They were originally banned from the Georgia colony, but when 42 Jewish immigrants from Europe arrived in Savannah on this day in 1733, James Oglethorpe welcomed them.
The migrants arrived onboard the ship William and Sarah on a trip financed by members of a London synagogue. Of the 43, 34 were Sephardic Jews, of Spanish and Portuguese heritage. The rest were Ashkenazic, of German descent. A Torah scroll they brought with them survives to this day at the Congregation Mickve Israel in Savannah, created in 1735, two years after their arrival. It is the oldest Jewish congregation in the South and the third oldest in the country. Oglethorpe’s enthusiastic welcome was due, in part, to Dr. Samuel Nunes, a Jewish physician whom the Georgia founder credited with saving the lives of many colonists suffering from yellow fever.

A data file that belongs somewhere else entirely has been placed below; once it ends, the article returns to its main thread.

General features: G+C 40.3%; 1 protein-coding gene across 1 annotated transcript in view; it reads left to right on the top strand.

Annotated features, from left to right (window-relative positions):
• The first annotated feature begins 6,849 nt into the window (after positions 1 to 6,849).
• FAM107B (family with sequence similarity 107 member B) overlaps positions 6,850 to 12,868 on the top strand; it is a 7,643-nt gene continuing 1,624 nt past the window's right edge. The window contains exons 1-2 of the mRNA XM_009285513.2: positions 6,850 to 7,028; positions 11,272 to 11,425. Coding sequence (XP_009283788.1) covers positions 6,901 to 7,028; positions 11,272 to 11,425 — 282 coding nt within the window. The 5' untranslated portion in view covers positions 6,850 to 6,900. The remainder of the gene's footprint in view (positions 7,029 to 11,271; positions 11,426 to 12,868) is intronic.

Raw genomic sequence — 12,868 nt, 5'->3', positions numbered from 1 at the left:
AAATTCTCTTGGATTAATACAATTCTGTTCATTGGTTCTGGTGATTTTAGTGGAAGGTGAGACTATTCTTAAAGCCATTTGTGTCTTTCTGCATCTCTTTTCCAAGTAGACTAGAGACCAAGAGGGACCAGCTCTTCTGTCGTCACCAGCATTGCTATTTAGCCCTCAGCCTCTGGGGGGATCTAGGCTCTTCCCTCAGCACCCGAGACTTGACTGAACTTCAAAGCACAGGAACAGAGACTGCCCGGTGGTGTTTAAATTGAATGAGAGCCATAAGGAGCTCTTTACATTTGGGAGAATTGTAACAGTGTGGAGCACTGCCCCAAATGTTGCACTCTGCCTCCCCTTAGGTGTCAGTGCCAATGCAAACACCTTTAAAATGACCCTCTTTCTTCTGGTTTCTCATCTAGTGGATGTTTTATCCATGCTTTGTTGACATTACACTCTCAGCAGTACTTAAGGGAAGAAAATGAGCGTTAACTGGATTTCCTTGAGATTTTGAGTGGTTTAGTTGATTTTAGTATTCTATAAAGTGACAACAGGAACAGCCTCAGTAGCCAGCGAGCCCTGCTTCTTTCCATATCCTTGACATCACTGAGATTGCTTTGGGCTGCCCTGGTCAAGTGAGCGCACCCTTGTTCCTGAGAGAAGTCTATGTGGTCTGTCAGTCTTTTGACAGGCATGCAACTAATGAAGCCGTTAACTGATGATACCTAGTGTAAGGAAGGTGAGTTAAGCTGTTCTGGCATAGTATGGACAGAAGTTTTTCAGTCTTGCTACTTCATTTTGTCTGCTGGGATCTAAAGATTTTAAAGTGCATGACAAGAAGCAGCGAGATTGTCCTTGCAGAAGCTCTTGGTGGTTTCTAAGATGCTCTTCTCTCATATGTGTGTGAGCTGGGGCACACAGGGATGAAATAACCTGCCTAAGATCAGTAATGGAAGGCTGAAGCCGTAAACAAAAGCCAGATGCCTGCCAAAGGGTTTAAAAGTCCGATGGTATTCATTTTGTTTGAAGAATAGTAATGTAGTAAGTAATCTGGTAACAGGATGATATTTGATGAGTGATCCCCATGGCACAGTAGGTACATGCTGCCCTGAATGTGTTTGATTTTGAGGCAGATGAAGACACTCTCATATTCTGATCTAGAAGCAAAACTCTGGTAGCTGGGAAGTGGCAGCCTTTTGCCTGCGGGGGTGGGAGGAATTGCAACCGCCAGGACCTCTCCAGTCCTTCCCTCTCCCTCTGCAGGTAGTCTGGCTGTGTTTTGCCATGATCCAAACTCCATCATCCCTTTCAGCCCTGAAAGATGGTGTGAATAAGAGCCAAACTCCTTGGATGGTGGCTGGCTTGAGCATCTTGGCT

These Jews and their descendants would play a central role in the development of our state, after the first Jewish settlers arrived on July 11, 1733, Today in Georgia History.
Today in Georgia History is a joint collaboration of the Georgia Historical Society & Georgia Public Broadcasting.